Lifelong Monroe County, W.Va. resident Paula Mann is documenting abuses of mvp companies
GREENVILLE, W.Va. — A debilitating case of Lyme Disease afflicted Paula Mann in the midst of her ongoing battle with the Mountain Valley Pipeline (MVP) here in this isolated and stunningly beautiful section of Monroe County in southeastern West Virginia. However, with the help of local and regional herbalists, Mann reports that she successfully treated herself for the disease with tinctures and teas made from herbs.
About a year ago, Mann said, “The pain started in my shoulders. I thought I had strained it, but going to the chiropractor didn’t help. Then a few days later I got the bullseye rash on my leg. That’s when I went to the doctor. Both shoulders had bullseye rashes. I had one on my thighs as well.”
However, she had a problem. “I couldn’t take the antibiotic the doctor wanted to give me.” So, she called a friend. “She gave me the herbs to take for it. You can treat it with herbs and strengthen the immune system.” Mann added, “I started taking herbs before the tests even came back from the doctor.” She said that she also went to an herbalist in Blacksburg, Va. and she told Mann about some other herbs. So she uses what both herbalists recommend. She started with a tincture first, then when she became symptom free, she switched to tea. “Everyday I take a daily of mixture of herbs. I boil the herbs in teas,” she shared.
A spider bite caused her Lyme Disease said Mann. “I don’t know what kind, but it was small because is was in my shoe and sock.” She added, “I was lucky; I got the bullseye rash. I was lucky to catch it in time. It’s nothing to full with. I was in terrible pain, night and day. It was three and a half months before the pain and symptoms went away.”
What has not gone away, sadly, for Mann and her community is the MVP. Monroe County has been perhaps the strongest pocket of resistance to construction of the MVP in West Virginia. When one considers the karst topography which it runs through, the pristine and ancient rivers and streams, and the cavalier attitude of the fossil fuel companies building the MVP, it is understandable.
In response, she started a video production company, Mountain Media Productions, through which Mann documents the destruction caused by the MVP contractors.
A native of Monroe County, Mann has lived on the same piece of property her whole life. It was her grandfather’s property and has been passed down through the generations. Still, she does not oppose the MVP merely because it’s near her lifelong homestead. Already in the ground near her, she simply considers it dangerous. “I was concerned about our water and of course the land it’s torn up. And also exploding maybe. It’s just up on the hill up there. It’s a semi-circle around us. I’m very concerned about that. We have an organic farm and I have dairy goats. This stuff the pipeline is coated with is toxic. If it gets into our water we can’t feed them.” She added, “We don’t drink it anymore.”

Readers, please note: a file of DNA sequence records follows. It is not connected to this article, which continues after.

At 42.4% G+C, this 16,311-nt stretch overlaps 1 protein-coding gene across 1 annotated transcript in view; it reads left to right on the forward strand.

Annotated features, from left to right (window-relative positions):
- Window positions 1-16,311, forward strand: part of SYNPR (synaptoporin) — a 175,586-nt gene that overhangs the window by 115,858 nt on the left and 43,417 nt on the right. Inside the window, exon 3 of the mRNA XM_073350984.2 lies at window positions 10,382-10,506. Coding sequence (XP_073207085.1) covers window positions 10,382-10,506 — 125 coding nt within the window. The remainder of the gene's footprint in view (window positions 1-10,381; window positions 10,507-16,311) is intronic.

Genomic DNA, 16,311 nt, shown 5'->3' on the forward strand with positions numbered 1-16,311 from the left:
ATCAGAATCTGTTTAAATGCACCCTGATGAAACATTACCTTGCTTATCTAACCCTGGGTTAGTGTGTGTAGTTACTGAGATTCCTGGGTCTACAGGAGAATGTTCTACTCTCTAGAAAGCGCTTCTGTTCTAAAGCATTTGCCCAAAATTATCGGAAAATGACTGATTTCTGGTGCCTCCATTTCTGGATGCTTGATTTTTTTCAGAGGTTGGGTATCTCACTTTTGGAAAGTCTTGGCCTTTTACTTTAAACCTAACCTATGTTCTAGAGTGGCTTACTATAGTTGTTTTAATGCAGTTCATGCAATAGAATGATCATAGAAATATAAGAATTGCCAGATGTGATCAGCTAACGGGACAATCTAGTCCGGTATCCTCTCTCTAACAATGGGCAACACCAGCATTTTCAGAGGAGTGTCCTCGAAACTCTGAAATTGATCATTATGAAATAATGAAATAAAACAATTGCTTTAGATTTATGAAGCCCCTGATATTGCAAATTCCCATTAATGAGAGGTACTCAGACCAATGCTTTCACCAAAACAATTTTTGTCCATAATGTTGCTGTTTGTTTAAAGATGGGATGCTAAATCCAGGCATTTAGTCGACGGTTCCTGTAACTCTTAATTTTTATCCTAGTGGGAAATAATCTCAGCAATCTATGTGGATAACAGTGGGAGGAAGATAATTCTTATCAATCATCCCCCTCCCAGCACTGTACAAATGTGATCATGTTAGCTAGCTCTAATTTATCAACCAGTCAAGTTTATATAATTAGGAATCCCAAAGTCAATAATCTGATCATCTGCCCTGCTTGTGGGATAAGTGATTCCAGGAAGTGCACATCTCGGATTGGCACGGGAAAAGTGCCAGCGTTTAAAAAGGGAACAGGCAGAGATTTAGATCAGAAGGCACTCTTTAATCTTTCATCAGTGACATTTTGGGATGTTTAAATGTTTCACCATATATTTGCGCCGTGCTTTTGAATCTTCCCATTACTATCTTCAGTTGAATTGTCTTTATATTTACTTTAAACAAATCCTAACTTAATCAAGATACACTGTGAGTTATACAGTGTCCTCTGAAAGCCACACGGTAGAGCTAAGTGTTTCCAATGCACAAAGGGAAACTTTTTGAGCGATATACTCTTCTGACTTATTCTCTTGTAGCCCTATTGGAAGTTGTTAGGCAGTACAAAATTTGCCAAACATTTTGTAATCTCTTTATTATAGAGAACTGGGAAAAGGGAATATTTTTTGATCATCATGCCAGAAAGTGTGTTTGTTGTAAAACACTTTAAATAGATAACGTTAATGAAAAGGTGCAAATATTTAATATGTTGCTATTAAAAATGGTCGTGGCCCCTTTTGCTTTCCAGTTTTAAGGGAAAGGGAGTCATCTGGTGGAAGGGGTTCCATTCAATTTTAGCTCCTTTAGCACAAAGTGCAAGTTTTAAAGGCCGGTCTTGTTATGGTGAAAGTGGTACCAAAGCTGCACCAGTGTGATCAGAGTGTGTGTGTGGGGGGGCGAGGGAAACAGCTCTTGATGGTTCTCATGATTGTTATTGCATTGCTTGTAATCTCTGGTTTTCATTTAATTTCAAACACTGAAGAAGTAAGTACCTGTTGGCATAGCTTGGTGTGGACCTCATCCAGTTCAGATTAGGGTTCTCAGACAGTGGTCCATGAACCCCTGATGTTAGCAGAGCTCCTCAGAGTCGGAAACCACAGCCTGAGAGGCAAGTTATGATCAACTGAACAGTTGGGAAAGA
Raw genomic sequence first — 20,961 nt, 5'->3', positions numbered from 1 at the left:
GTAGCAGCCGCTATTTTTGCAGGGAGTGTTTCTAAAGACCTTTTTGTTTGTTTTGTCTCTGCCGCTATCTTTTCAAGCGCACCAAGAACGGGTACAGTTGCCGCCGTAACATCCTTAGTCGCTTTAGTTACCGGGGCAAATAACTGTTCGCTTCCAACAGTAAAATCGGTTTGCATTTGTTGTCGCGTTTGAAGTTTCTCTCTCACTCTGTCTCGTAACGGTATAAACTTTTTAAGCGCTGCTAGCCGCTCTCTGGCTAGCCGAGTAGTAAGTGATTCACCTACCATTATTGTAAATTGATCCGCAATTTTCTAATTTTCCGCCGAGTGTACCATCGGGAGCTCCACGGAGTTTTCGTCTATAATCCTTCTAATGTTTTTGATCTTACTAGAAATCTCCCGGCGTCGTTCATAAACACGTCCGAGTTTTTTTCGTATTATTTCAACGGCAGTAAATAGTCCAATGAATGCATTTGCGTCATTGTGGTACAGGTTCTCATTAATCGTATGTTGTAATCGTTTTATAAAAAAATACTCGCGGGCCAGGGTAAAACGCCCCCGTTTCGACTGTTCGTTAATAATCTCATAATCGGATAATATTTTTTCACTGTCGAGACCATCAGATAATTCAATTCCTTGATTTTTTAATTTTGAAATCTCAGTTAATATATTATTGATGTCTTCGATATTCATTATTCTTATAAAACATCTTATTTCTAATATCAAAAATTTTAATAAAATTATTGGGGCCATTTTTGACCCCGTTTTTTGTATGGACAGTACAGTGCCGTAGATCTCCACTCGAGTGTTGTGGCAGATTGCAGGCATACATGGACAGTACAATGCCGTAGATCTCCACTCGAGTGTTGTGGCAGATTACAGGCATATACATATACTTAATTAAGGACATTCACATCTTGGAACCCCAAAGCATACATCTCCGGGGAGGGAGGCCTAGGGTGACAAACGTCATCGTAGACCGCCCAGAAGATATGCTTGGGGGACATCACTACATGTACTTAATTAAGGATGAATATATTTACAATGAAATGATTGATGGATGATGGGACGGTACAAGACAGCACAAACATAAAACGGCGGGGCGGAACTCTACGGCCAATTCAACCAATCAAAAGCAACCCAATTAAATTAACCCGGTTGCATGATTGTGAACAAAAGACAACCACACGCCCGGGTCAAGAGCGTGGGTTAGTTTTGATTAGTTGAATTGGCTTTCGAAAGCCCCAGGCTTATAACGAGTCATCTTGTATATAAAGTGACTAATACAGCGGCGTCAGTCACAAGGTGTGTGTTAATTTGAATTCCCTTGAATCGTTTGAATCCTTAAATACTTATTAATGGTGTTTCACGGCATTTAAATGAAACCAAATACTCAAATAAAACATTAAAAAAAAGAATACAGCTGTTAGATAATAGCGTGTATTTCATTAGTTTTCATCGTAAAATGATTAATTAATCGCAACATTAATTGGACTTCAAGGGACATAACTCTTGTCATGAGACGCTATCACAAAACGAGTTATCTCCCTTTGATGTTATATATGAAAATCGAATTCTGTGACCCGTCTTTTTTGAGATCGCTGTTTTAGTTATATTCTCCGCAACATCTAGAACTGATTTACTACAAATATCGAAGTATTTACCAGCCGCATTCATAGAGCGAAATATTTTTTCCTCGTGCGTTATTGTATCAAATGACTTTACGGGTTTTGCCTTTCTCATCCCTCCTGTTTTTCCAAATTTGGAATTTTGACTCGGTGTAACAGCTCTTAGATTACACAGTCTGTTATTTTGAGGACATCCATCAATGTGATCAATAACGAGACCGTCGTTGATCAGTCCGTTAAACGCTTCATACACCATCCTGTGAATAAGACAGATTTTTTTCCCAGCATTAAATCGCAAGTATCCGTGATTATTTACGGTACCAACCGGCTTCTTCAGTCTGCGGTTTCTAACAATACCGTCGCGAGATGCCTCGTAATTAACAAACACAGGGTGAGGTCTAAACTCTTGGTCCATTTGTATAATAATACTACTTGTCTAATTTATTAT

There are numerous lessons to be learned dealing with MVP companies, argued Mann. “For one thing, they don’t do what they promise they will do. They put up these silt socks to keep the runoff from going into streams. Well, they don’t do it, because I’ve done a lot of filming of it. Every time we have a hard rain, they have to come back and fix it. It doesn’t do any good. Of course they tore our road all to pieces. It tore up our cars.”
The very reason for the pipelines needs to be questioned, she argued. “We should start with how hazardous fracking is to people’s health. The hazards of it. What it’s doing to people. Then, of course, there’s the risk of the pipelines, exploding or contaminating the water. If we can stop the fracking, then that would stop the pipelines.”
She added, “It really works on you emotionally. I’ve lived on this property all my life.” She and her husband will call it home 49 years this month. She continued, “You build it up. Then something like this comes along. We’re going to leave. I don’t want it to explode on us. We have to leave here. All our people are here. We have to tear our roots up. It’s very devastating. We’ve had to worry about it for five years. I don’t think I would have gotten the Lyme Disease if not for getting down from this fight.
“It’s like your ripping your heart out.”
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For additional information about the Sustainable Living Forum program or about the Sweet Springs Resort Park Foundation, call 304-536-1207, check the Sweet Springs Resort Park Foundation Facebook page or the Events page of the Appalachian Chronicle. To get there by GPS: 19540 Sweet Springs Valley Road, Gap Mills, WV 24941.
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© Michael M. Barrick, 2019. Rash photo from public domain. All others courtesy of Paula Mann.